My own personal response is ‘yes!’ For a start, the playing is tremendous. There are one or two mildly sour moments of intonation, notably in bits of Ravel’s Rapsodie espagnole, but there is some notoriously difficult and exotic orchestration to be negotiated in this piece so I can’t say I was altogether surprised – neither is it a big problem, I’m just being picky so as not to make this review turn into a splurge of superlatives. Like any good concert, one is carried along on waves of flowing and stretching musical time, from the one highlight to the next. The opening of Daphnis et Chloé is a microcosm of the whole – a magical build up, the principal violin standing out just a fraction too much, but showing the way in terms of dynamic rise and fall. Just the first minute is a marvel in its own right, and superbly paced and balanced in terms of harmonic weight, and the sheer wealth of orchestral activity – no one part of which is really leading, until the ear picks out that rising subterranean theme. The famous flute solo is beautifully taken, with some nice touches of hesitancy, and contrasts in tones both centred and limpidly dolce. The pacing might be measured, but the orchestra lays into the ‘General Dance’ with gusto, and there is plenty of the feeling that the madness of ‘La Valse’ is never too far away.
There is plenty of beauty and wonder in the Rapsodie espagnole as well, even if it hangs together marginally less well as a performance to my mind. Maazel is very good at emphasising the evocative moods of the music, but that temporal stretching might be considered to have gone just a little too far at times.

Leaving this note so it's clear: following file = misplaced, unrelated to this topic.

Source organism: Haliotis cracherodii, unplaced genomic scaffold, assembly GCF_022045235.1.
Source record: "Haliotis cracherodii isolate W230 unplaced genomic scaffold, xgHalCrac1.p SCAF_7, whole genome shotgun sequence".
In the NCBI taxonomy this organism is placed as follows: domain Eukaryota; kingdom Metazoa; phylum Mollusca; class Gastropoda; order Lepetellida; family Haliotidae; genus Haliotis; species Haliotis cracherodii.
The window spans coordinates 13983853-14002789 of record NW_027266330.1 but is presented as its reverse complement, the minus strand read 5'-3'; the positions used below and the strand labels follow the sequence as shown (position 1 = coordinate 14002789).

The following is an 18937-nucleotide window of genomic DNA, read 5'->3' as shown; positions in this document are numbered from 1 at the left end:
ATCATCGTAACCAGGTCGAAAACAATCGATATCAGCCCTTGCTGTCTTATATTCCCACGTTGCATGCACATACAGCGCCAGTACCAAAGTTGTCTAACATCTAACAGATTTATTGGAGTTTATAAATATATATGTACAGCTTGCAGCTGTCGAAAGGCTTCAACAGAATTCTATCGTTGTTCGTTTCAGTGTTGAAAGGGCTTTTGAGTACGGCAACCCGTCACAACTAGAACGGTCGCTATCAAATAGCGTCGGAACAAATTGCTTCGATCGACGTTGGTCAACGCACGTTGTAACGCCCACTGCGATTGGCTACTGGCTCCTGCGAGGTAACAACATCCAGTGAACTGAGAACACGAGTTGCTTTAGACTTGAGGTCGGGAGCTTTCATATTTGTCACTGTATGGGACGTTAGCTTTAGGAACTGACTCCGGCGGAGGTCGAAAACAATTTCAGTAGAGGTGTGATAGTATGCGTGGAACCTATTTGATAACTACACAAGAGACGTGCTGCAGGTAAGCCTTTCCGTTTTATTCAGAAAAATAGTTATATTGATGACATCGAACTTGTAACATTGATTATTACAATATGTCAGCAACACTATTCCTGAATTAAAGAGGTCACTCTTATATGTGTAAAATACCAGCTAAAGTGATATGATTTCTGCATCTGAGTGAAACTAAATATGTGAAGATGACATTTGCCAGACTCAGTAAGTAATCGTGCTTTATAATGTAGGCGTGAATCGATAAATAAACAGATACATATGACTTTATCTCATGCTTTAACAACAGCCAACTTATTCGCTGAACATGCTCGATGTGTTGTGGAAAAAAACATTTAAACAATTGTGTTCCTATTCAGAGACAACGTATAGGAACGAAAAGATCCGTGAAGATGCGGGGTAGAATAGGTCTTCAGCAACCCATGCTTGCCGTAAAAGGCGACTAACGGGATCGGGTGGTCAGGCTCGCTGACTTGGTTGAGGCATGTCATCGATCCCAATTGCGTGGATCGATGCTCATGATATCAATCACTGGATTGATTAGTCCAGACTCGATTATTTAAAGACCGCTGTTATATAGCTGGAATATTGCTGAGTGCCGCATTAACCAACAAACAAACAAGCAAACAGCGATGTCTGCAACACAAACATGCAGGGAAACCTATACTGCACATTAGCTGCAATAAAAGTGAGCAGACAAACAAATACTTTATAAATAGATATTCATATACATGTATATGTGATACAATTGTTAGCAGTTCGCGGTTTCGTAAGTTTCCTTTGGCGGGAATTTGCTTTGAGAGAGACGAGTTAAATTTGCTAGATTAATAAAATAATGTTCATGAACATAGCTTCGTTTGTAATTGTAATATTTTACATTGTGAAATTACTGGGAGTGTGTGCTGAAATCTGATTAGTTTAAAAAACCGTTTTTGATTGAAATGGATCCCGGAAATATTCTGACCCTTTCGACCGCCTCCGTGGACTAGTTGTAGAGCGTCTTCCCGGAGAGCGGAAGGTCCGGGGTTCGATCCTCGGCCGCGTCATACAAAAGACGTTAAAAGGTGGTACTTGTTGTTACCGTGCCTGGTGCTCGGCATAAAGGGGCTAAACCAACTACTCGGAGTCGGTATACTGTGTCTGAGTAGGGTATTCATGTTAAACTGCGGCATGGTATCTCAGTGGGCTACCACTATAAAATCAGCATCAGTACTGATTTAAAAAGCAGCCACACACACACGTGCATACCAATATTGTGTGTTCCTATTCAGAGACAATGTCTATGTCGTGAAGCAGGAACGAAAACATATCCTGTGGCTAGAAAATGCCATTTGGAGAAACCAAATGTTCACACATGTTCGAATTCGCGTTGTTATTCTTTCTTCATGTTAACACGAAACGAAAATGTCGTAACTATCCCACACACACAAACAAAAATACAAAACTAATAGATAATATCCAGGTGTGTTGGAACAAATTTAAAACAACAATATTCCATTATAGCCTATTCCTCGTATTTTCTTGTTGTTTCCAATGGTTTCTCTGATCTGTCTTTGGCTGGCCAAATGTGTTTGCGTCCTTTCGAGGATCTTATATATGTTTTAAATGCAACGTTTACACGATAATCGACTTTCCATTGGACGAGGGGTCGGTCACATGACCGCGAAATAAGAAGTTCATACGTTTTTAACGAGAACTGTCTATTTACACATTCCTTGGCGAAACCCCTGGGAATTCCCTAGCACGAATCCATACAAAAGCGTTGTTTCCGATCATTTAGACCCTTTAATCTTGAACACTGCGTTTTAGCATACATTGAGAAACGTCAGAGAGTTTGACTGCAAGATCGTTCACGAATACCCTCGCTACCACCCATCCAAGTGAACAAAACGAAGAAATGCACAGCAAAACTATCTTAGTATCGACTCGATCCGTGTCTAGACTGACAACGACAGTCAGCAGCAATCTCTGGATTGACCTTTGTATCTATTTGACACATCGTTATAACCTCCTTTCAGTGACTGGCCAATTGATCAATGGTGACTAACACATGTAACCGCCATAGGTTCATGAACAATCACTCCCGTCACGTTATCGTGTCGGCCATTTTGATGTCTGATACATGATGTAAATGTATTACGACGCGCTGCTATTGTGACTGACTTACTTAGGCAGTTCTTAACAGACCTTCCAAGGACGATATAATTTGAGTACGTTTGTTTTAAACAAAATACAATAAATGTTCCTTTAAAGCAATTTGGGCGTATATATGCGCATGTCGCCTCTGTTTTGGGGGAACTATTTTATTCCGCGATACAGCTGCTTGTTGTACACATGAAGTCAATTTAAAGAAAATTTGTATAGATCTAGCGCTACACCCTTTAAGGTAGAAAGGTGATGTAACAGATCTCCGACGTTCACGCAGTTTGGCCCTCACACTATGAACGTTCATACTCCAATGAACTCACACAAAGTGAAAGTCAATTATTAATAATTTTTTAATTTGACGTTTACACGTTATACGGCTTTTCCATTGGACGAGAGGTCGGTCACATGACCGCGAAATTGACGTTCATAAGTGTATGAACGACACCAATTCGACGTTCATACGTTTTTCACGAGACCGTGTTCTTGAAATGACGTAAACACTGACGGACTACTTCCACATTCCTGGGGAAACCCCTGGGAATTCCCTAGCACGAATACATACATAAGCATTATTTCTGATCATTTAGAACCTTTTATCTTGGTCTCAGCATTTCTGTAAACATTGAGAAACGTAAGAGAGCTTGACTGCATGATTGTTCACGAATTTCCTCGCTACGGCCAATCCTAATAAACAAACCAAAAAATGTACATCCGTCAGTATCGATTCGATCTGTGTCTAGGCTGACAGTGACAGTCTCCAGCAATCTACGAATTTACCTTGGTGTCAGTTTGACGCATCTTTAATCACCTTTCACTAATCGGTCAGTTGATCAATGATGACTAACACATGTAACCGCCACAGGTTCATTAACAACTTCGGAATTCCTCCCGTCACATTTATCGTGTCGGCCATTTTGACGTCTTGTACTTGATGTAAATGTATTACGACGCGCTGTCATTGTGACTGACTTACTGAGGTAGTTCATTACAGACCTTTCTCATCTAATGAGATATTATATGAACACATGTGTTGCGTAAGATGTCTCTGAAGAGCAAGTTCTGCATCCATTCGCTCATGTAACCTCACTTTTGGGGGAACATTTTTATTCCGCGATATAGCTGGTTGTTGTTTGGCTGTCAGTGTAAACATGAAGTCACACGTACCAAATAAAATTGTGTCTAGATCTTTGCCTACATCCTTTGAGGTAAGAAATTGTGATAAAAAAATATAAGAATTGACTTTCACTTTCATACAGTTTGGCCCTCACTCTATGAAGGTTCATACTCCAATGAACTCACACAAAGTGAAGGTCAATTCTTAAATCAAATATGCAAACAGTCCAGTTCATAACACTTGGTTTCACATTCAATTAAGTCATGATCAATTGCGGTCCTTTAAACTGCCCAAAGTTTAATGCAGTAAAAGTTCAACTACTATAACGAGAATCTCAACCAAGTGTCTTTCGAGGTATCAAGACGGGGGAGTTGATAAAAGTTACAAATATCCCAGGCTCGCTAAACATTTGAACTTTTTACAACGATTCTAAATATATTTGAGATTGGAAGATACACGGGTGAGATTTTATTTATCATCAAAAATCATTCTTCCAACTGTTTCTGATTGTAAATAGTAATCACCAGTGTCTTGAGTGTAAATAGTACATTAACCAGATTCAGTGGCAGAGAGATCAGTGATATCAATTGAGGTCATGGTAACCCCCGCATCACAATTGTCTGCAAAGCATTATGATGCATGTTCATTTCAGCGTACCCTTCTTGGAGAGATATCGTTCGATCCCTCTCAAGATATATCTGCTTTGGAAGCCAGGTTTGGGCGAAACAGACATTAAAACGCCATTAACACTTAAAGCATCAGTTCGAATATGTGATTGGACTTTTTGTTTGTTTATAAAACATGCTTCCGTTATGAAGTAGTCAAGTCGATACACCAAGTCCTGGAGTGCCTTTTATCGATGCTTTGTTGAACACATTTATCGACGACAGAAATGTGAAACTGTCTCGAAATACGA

Lorin Maazel’s interpretations of Stravinsky are underrated in my view, and both of that composer’s works receive excellent performances here. The exotic marvels of Chant du rossignol restores the sense of the impact this work would have had on audiences nearly a century ago, and the playing both individually and collectively is stunning. Maazel is a violinist himself, and knows how to get the best out of that favourite effect of the string harmonics near the beginning of L’Oiseau de feu: no aimless meandering up and down the strings here. After that ‘het kan niet meer stuk’ as they say here in Holland – nothing else could possibly go wrong, and indeed, the rest of the piece holds up in just about every regard you could wish for.
This is a very fine release – live warts and all. I’m sure the ‘DG Concerts’ series will end up being a bit of a mixed bag, but there are at least always sampler tracks on the website from which you can do your shopping in an informed way. For a start there is a whole series of Prom concerts on offer, and by no means are all of the works what you would call ‘populist’ repertoire. If the standard is anything like as high as on this new release from the New York Philharmonic then all concerned deserve every success.
Dominy Clements